Page:Popular Science Monthly Volume 42.djvu/671

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This striking passage, remarkable enough in itself, becomes all the more important when we remember who are the gods to whom such prayers are offered and such thanksgivings due. They are, as Mr. Macdonald himself informs us, the deified relatives of the chief. "The chief of a village," says this acute observer, "has another title to the priesthood. It is his relatives that are the village gods. Every one that lives in the village recognizes these gods; but if any one remove to a new village, he changes his gods. He recognizes now the gods of his new chief. One wishing to pray to the god (or gods) of any village, naturally desires to have his prayers presented through the village chief, because the latter is nearly related to the village god, and may be expected to be better listened to than a stranger."[1]

Almost equally explicit as to the true nature of primitive ghosts and primitive tree worship is Sir William Hunter. "A Bengal village," he says, "has usually its local god, which it adores either in the form of a rude unhewn stone or a stump, or a tree marked with red lead." [Probably a substitute for the blood of human victims with which it was once watered.] "Sometimes a lump of clay placed under a tree does duty for a deity; and the attendant priest, when there is one, generally belongs to one of the half-Hinduized low castes. The rude stone represents the non-Aryan fetich; and the tree seems to owe its sanctity to the non-Aryan belief that it forms the abode of the ghosts or gods of the village."[2]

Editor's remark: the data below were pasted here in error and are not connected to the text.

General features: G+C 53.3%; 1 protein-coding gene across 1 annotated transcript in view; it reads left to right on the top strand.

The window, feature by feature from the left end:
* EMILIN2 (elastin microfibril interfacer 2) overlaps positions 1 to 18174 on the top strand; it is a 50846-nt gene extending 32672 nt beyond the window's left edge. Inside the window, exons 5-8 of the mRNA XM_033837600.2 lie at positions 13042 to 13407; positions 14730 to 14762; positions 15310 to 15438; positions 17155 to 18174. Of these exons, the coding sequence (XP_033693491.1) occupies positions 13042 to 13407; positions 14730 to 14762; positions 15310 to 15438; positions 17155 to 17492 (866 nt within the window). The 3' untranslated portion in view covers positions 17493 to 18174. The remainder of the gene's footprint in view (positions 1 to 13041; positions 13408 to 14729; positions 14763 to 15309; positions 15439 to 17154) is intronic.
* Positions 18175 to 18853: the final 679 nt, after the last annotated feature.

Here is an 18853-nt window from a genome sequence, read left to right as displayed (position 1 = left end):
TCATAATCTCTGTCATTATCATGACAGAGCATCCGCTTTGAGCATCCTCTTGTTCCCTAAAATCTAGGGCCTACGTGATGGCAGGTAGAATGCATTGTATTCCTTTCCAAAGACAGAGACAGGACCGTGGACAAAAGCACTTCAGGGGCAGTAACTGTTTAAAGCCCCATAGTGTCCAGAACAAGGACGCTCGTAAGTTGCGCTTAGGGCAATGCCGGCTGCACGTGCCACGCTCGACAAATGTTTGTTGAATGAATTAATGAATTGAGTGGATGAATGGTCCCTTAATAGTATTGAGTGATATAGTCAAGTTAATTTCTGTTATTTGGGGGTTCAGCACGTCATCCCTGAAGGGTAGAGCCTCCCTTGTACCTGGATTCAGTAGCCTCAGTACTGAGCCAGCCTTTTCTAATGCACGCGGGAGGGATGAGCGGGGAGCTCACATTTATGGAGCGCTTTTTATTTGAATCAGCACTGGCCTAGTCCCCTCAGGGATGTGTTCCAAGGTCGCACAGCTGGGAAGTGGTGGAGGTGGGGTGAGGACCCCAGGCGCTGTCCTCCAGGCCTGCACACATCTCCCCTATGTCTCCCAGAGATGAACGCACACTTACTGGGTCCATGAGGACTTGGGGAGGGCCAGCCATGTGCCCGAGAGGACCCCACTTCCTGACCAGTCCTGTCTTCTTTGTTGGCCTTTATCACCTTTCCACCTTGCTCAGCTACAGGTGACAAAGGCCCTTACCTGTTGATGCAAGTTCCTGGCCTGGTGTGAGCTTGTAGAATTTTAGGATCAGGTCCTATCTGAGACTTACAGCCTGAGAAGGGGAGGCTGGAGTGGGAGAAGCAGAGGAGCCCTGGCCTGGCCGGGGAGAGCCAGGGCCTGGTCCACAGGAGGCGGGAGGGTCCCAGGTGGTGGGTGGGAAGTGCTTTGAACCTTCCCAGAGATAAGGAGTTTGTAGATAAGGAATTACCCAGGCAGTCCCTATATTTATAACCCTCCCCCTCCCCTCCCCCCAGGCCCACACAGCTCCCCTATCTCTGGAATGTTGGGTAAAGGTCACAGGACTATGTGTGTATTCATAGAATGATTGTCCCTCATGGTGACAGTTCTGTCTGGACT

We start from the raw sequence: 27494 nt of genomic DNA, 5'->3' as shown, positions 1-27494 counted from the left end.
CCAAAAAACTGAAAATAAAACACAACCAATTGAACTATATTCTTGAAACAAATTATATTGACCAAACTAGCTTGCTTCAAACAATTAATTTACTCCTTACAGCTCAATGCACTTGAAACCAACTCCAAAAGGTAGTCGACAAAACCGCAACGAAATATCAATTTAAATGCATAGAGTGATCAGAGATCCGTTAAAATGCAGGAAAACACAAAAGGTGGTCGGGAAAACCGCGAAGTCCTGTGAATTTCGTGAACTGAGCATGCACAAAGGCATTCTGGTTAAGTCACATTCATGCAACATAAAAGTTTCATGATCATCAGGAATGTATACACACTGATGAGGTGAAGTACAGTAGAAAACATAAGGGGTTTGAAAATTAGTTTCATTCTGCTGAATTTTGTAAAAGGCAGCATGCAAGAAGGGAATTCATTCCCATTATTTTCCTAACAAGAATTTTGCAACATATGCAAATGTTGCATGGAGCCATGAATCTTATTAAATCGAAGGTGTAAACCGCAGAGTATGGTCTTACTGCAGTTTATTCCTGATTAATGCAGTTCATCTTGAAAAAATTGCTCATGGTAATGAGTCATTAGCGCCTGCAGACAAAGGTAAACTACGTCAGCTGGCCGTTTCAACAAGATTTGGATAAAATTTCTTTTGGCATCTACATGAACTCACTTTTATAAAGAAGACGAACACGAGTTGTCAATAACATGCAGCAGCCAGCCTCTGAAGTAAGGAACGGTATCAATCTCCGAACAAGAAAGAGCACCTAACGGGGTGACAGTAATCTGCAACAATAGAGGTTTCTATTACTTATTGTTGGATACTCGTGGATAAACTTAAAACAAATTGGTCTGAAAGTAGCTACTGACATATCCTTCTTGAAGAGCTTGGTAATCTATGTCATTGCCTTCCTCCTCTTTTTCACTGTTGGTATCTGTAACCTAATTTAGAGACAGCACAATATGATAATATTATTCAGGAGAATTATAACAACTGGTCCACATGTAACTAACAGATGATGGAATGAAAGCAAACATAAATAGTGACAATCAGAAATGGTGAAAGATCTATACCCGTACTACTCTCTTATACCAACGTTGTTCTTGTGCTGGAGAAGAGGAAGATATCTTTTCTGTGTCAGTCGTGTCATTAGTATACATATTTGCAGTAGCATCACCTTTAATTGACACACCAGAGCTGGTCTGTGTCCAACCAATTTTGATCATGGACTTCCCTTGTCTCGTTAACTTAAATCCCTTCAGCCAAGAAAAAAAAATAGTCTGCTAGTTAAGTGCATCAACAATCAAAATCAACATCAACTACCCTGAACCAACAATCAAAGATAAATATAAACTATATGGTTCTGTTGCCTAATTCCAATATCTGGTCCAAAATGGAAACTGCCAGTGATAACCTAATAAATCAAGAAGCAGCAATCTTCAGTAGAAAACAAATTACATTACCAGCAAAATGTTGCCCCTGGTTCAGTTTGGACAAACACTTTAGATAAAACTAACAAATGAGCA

Omitting the mere guess-work about the fetich (whatever that may mean), and the gratuitous supposition, hazarded out of deference to the dying or defunct creed of Max-Müllerism, that ancestor worship must necessarily be a "non-Aryan" feature, this lucid account shows us the cult of the sacred tree in a very simple and early form as mere ordinary worship of the ancestral ghosts in the place where they are believed to make their home, without complications of any sort.

From these naïve and primitive types of sacred tree to the dark groves of cedar or cypress that surrounded the fetich-stone shrines of civilized Hellas is not surely a very far cry. We are already well on the track of the groves of Artemis, well within sight of the "opaca silvis redimita loca deæ," where Phrygian votaries worshiped with awful rites the mysterious goddess who rules over Dindima's height. Existing savages or low-caste Orientals thus give us the keynote that enables us to understand these dark places of antique usage and antique superstition.

Even in the midst of our own struggling civilization we shall not look in vain for obvious traces of this earliest and crudest

  1. Africana, vol. i, p. 64.
  2. Imperial Gazetteer of India, article "India," s. v. "Religion."